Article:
This utopian element developed around the same time that he painted a series of large crowd portraits on plexiglass. Based on photos he took regularly while hanging out around the La Ronde area, the images of Quebecois out in their finest leisure wear have a strange humour to them that a more cynical person might find caustic. Prosaic in both their design and sense of detail, they effectively capture the strangeness of the banal and situate it in a deliberately alien way. Life-sized and flattened, with simplified features, faces sometimes occluded, they are erected before paintings of tourist sunsets and a Mondrian painting, marrying the two great cultural cliches concerning the aesthetic experience of nature. They are remarkably similar to some Michelangelo Pistoletto paintings being done in the previous decade. The Italian’s paintings, however, were on mirrors, actively incorporating the space surrounding them and the transient position of the viewer into their visual field. Alleyn’s paintings by contrast do not centralize the spectator, incorporate them into the art or seek to unite image and life. Instead, whatever his intentions might be, they suggest a certain distance. There is, it seems to me, a significant difference between looking through glass and looking in a mirror. The mirror after all also conjures both the Baroque and the memento mori; there is a very specific drama of subjectivity being played out in Pistoletto. It would be too crude to suggest that Alleyn is being objective by contrast, but there is less a desire for inclusive unification than for dissecting, flattening and separating layers. The Quebecois’ interest in the scientific and technological is being relayed from the earlier works here, albeit with more playful glee as Mondrian is brought in by parody and his abstraction supplanted by a strange new form of landscape art that includes genre, portrait, painting and sculpture.
This play of forms continued as the decades passed with his Mythologiques quotidiens or Éphémérides, inspired by the imagery of slow motion exploding objects in Antonioni’s Zabriskie Point, they collect the ephemera of the world, setting them out in nearly blank fields and allow them to float or cross them out. But these images of objects let loose from their striation in historical time are not so different from the other tendency that became dominant in the latter half of his career.
While the MACM show contains several works from this period, Galerie Simon Blais offered substantially more in an exhibit running at the same time. The work in the 80s continues his stripped down colour scheme, usually limiting his palette to a triad of basic hues. There is a distinctive use of negative space where the primary pictorial focus is weighted toward the bottom half of the frame, a move which is only accentuated by the dominant use of the horizontal in these works. Generally, he works on frames within frames, one image set upon another, as if in an elaborate photo book. These images are often set slightly off-centre. Sometimes they appear in lines that sets up a cinematic quality. This combination of elements makes his work eerily reminiscent of much of Jack Chambers’ output, with its comparable fascination with reduced colour and photography’s relationship to painting. But unlike Chambers, there is something darker, more somber to Alleyn. His images suggest both reverie and elliptical narratives, removed from public events, literally set upon islands. Seemingly mocking any attempt to piece together these images of furniture, nude bodies and snapshots, he sets these scenarios up in line with eerily mysterious images of empty tennis courts superimposed with bodies of water, returning to the themes of abstract order and landscape that had percolated through the paintings of the 70s. Finally, there is a play between these two bodies: water and human. The rendering of shadows around his figures is usually rough, occasionally discontinuous. There is a sense in which the body appears as an interruption of shadow. The generality of its design, the almost coarse and undeveloped rendering of feet compared to the articulations of the spinal cord, is exaggerated by the way in which he seems to be painting shadows and light on bodies more than the bodies themselves. They have a remarkable sense of flatness that gives them a hallucinatory quality, much as the rendering of what captures its ephemeral singularity in a moment of transient ripples.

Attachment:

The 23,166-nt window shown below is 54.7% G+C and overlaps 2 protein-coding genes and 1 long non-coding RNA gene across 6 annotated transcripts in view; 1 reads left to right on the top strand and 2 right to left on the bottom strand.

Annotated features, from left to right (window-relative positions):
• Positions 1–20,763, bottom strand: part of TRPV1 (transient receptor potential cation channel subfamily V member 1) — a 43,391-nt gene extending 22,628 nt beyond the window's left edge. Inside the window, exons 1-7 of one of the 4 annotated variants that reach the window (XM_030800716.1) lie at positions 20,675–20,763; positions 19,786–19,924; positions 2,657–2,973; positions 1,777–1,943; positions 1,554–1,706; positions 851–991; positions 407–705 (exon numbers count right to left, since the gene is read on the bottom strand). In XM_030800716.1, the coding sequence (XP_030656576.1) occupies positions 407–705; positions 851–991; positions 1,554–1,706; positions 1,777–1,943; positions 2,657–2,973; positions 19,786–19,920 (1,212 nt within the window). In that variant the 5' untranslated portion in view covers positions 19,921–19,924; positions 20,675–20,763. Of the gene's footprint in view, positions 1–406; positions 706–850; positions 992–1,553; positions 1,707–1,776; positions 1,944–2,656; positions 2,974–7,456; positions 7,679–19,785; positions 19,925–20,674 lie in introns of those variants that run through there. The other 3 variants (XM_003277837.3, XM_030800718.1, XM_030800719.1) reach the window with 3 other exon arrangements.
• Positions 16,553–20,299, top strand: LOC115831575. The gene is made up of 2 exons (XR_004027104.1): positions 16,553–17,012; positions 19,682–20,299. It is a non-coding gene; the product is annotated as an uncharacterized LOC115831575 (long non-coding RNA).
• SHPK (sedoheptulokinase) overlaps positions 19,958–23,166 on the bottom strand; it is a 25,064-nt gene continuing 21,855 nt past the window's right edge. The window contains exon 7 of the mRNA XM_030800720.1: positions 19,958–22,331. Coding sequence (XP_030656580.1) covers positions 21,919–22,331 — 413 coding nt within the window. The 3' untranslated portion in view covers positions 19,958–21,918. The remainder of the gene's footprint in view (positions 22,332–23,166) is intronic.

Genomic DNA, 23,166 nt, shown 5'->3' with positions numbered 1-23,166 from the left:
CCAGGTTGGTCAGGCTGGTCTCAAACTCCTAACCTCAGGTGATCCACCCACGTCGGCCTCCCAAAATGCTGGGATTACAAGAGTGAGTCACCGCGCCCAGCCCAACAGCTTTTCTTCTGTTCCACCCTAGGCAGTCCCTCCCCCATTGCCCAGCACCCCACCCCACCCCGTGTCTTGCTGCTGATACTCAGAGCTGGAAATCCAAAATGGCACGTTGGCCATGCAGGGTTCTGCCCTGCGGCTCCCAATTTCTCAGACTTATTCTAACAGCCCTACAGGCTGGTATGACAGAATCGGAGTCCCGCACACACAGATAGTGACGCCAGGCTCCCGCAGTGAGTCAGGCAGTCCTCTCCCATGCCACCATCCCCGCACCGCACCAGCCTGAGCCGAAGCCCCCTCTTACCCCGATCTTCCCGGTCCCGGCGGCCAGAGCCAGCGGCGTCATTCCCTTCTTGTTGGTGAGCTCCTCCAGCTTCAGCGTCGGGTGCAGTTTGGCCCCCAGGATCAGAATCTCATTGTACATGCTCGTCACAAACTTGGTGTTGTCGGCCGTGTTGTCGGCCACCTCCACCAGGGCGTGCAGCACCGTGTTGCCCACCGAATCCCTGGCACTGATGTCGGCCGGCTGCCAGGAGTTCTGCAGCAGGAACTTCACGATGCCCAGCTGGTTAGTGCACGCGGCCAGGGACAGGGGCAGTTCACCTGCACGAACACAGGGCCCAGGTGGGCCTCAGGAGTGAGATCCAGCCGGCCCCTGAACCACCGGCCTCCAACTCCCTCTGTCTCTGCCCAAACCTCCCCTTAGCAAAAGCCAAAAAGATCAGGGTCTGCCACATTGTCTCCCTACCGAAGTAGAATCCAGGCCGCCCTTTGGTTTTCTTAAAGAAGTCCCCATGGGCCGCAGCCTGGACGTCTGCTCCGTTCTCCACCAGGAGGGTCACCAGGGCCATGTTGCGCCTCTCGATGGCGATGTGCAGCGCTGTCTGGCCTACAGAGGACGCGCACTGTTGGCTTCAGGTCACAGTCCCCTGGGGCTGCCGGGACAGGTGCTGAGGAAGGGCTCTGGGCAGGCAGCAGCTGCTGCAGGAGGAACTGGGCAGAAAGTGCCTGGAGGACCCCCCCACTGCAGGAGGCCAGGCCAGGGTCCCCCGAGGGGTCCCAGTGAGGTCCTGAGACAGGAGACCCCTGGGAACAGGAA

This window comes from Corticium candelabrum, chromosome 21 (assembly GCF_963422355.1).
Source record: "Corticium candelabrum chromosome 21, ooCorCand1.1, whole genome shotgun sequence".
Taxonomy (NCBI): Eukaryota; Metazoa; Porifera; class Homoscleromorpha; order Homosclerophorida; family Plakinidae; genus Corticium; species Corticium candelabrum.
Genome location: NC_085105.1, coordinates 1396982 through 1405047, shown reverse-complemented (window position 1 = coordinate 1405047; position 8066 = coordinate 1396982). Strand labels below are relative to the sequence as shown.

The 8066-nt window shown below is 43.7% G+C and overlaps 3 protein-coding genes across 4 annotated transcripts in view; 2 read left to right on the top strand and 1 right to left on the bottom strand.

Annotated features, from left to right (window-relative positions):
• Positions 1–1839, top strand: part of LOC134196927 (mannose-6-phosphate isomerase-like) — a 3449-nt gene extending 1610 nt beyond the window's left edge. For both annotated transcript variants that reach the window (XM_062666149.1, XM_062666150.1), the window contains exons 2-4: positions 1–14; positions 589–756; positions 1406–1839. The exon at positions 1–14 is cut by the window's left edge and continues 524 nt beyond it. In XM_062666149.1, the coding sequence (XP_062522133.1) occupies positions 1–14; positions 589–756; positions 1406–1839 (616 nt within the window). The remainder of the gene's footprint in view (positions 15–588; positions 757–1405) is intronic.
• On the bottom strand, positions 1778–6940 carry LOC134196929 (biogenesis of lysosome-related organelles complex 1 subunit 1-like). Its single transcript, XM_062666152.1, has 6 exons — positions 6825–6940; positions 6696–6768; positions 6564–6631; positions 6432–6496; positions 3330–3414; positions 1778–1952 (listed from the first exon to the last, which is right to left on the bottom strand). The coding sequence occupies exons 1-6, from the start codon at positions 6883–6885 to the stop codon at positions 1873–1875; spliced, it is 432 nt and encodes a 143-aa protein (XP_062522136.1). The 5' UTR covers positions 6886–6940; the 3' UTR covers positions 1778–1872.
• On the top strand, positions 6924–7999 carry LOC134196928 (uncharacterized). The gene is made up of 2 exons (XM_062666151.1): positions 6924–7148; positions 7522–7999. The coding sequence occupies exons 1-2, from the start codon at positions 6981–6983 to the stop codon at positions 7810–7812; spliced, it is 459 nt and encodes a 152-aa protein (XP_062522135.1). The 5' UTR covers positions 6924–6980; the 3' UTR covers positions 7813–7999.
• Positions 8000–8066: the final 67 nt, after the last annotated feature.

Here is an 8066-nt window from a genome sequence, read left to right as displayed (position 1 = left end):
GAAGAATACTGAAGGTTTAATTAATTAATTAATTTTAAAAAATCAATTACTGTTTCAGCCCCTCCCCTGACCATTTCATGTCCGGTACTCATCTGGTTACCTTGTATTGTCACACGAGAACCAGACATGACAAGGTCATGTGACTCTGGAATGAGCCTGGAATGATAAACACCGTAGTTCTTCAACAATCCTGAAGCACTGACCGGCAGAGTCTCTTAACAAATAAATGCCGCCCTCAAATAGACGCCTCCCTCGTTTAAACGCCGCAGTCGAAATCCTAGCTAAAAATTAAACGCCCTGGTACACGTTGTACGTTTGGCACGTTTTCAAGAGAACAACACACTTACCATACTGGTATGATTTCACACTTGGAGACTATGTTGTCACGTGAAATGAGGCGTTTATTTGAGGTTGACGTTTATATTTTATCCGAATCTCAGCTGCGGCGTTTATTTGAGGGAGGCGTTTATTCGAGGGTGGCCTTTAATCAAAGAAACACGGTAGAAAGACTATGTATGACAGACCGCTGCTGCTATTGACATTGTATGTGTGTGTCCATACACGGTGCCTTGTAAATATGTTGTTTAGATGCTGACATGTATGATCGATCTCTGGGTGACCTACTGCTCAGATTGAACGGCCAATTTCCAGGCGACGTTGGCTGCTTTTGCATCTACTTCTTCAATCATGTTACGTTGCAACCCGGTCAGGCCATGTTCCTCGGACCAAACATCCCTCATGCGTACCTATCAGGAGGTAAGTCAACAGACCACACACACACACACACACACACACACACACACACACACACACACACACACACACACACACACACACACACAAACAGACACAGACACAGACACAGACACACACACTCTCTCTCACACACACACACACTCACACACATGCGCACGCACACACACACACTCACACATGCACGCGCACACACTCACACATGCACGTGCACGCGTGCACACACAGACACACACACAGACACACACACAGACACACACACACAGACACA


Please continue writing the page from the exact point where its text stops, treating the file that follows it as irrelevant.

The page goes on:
The MACM exhibition runs a clear line from his early career until late. These are separated off room to room and united by a consistently blank wallspace. The distinctly institutional feeling of the show, exaggerated to some degree by Alleyn’s penchant for creating work that strains such limits, also features a little, dim side room that includes some of his sketches, source photos and other paraphernalia. These sort of personal alcove archives tend to pop up in retrospectives lately. It’s a strange touch. I can never help wondering whether this type of inclusion does more or less for the work. Marginalized like a footnote, its didactic purpose is largely underdeveloped. Considering the artist’s interest in such miniature eruptions, this might have been explored to greater effect.